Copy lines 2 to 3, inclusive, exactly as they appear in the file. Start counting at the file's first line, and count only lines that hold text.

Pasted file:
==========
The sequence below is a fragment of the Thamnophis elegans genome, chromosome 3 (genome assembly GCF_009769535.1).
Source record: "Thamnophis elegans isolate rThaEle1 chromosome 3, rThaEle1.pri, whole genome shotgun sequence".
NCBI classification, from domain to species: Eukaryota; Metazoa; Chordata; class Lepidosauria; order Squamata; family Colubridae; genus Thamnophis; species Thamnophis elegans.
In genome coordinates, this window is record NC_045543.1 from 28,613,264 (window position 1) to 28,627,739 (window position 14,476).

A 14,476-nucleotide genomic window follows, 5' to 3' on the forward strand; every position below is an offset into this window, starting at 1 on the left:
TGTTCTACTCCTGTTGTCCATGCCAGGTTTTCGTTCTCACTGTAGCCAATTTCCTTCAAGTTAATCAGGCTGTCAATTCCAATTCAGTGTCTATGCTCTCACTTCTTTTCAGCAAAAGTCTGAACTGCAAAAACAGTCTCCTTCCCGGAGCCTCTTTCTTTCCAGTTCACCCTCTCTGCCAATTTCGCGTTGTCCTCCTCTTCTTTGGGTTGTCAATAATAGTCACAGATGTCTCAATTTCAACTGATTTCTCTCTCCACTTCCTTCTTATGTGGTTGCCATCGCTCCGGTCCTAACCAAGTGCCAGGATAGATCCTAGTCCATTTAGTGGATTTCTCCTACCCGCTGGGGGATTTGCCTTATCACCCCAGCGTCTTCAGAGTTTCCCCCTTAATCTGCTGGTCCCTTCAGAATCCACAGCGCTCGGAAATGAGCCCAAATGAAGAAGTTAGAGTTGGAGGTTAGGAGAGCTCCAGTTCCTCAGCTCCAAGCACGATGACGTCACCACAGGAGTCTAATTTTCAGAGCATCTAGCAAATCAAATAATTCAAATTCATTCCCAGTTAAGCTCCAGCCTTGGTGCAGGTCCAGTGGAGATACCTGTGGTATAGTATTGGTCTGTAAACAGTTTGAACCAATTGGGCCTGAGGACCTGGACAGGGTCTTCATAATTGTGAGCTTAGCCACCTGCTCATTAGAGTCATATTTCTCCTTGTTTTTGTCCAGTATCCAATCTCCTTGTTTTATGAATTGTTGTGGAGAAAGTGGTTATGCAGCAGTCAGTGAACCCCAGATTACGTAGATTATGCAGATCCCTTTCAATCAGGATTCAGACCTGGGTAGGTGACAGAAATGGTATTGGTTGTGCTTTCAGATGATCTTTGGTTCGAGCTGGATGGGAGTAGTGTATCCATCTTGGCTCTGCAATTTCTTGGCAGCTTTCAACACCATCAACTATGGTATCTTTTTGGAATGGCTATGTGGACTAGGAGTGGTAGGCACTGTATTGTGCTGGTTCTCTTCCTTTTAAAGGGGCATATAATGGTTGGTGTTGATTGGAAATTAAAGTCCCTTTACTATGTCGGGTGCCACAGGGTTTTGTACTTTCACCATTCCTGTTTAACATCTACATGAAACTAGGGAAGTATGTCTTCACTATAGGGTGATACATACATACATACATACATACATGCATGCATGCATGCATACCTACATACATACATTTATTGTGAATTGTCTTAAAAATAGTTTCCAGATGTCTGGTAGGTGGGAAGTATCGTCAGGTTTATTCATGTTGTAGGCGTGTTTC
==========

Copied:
Source record: "Thamnophis elegans isolate rThaEle1 chromosome 3, rThaEle1.pri, whole genome shotgun sequence".
NCBI classification, from domain to species: Eukaryota; Metazoa; Chordata; class Lepidosauria; order Squamata; family Colubridae; genus Thamnophis; species Thamnophis elegans.